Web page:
Softcover: brochures, brochure binding, paperbacks
Softcover, brochure binding, brochure, paperback, pocket book: all are types of binding with a flexible cover, usually of cardboard, with the block glued directly onto the cover.
Softcover comes with laminated covers, foil covers and also with washable covers with embossing and finishes or just with a simple graphic design. But where do softcover bindings differ? What is a paperback and what is brochure binding?
The pocket book: a short history of book printing
The term pocket book has long been in use. One example was a monthly review published in 1797 by Friedrich Schiller. It was described as a pocket book in the bibliographical information.
Another early form of the pocket book was the vademecum, a small textbook or guide. The term comes from the Latin vade mecum = go with me. This clearly explains its purpose: easy to carry and frequently used.
Only in the 1950s did the term pocket book experience a change in meaning thanks to the Rowohlt publishing house, when Rowohlt began marketing its “rororo” series of novels as inexpensive mass-produced items. In simple terms we could say that pocket books are handy books, everyday books, daily reading.
Softcover variants – English and French brochure binding
In earlier times the brochure was a provisional cover that owners could bind according to taste and their own libraries. Today brochure binding is a softcover variant that differs from the everyday pocket book and offers various attractive design possibilities.
The most common brochure bindings differ as follows:
- English brochure binding – a cardboard cover around which a printed dust jacket is wrapped, with flaps at the front and back. Usually glued to the cardboard cover at the back.
- Swiss brochure – the block is reinforced with a fabric strip at the back.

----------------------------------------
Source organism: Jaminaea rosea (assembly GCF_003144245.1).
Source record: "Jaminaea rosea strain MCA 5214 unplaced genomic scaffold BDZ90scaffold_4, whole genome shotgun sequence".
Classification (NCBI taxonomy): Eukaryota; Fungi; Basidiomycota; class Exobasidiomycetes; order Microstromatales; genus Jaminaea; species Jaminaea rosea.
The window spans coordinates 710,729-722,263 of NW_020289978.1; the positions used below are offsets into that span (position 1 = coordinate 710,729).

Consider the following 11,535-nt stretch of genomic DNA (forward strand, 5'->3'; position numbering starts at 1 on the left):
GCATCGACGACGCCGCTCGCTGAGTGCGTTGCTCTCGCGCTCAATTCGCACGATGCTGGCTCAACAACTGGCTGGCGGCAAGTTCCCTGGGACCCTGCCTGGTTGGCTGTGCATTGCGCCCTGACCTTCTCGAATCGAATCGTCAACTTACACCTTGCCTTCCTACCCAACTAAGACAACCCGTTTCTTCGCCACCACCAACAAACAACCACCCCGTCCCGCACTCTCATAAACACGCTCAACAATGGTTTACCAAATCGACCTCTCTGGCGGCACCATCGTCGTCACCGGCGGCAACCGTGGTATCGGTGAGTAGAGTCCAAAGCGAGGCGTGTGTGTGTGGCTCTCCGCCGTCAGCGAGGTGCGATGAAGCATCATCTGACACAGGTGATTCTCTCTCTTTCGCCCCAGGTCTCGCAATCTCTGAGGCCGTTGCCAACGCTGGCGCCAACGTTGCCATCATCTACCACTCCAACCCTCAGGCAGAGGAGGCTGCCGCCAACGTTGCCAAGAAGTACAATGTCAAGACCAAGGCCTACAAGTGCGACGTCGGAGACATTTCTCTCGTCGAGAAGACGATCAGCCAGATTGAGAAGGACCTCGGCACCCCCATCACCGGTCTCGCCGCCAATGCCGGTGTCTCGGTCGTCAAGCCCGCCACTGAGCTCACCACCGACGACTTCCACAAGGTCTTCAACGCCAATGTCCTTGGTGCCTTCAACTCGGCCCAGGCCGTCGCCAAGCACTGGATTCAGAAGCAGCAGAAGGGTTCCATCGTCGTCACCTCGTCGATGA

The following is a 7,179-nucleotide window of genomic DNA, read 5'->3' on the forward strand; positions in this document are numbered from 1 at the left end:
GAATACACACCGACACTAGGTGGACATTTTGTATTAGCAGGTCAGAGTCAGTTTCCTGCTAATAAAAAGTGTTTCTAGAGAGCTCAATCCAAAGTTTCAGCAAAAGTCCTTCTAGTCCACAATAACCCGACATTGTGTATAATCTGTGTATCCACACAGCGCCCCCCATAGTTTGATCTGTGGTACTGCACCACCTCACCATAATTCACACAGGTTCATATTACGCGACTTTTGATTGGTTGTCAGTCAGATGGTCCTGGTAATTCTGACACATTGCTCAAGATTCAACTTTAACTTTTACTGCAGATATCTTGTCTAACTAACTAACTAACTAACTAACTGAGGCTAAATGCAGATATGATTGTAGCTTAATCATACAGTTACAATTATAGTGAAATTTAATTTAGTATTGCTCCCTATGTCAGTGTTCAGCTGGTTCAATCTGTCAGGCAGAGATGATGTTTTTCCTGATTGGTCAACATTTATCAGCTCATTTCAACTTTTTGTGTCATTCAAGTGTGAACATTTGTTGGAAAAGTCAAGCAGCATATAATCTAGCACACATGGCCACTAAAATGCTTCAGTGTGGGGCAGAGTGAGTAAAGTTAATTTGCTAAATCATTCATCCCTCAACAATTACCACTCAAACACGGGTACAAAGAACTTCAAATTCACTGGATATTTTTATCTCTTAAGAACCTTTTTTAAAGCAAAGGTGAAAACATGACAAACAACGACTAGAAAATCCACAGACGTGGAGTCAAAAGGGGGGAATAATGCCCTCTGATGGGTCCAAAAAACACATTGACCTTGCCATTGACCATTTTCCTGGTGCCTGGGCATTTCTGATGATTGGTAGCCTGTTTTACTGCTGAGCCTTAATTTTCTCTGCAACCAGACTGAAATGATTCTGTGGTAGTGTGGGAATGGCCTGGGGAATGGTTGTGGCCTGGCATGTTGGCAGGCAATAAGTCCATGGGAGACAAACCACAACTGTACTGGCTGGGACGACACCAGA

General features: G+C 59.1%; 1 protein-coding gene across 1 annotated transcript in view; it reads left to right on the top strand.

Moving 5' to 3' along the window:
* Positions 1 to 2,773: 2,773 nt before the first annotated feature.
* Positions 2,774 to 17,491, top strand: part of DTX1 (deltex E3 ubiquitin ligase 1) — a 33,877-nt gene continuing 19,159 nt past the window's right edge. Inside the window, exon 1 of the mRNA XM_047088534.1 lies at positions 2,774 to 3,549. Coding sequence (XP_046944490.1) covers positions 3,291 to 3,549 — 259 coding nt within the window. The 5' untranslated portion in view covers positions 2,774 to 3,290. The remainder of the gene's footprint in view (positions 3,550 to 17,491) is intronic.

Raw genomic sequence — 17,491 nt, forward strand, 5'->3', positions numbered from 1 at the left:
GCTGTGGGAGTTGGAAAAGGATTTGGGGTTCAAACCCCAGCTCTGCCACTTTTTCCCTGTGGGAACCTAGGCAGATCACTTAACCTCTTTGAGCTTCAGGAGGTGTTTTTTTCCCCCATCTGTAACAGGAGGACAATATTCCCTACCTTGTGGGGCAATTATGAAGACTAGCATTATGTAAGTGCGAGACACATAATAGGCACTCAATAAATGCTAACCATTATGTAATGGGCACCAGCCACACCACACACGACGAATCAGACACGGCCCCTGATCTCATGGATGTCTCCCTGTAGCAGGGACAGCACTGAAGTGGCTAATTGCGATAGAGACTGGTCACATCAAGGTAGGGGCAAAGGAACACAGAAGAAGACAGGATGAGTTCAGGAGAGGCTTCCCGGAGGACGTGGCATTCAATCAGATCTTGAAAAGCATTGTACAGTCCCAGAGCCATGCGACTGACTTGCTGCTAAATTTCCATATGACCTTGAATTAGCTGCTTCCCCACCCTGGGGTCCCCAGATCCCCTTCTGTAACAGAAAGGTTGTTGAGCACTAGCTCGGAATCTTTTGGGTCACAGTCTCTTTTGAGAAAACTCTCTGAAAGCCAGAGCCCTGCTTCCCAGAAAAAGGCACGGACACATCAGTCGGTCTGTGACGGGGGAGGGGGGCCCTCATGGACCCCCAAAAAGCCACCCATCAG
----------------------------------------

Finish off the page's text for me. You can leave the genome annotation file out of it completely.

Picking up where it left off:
Softcover – the economical variant
One aspect that cannot be ignored is the price. If an advertising brochure is to be printed and distributed in large numbers, a softcover with threadless binding is ideal. Where a company is representing itself to selected premium customers, a hardcover or perhaps a softcover with finishings such as embossment can be used.
High-quality digital printing is the standard printing process for both cover forms. Softcovers are lighter, handier and usually more modern in terms of book design. But here too the finished product must match the content – and the customer’s wishes.
Printing and design at LONGO – a one-stop shop
Competent advice and assistance: with LONGO you will have a specific contact person throughout the entire process, from delivery of the manuscript (or even from the first project idea) through to printing and all subsequent services.
Innovative digital printing, types of binding, cover design, packaging and shipping – the entire book production process is agreed with you at every step. We can react flexibly and the ideal situation is of course when you are satisfied with the finished product – and so are we.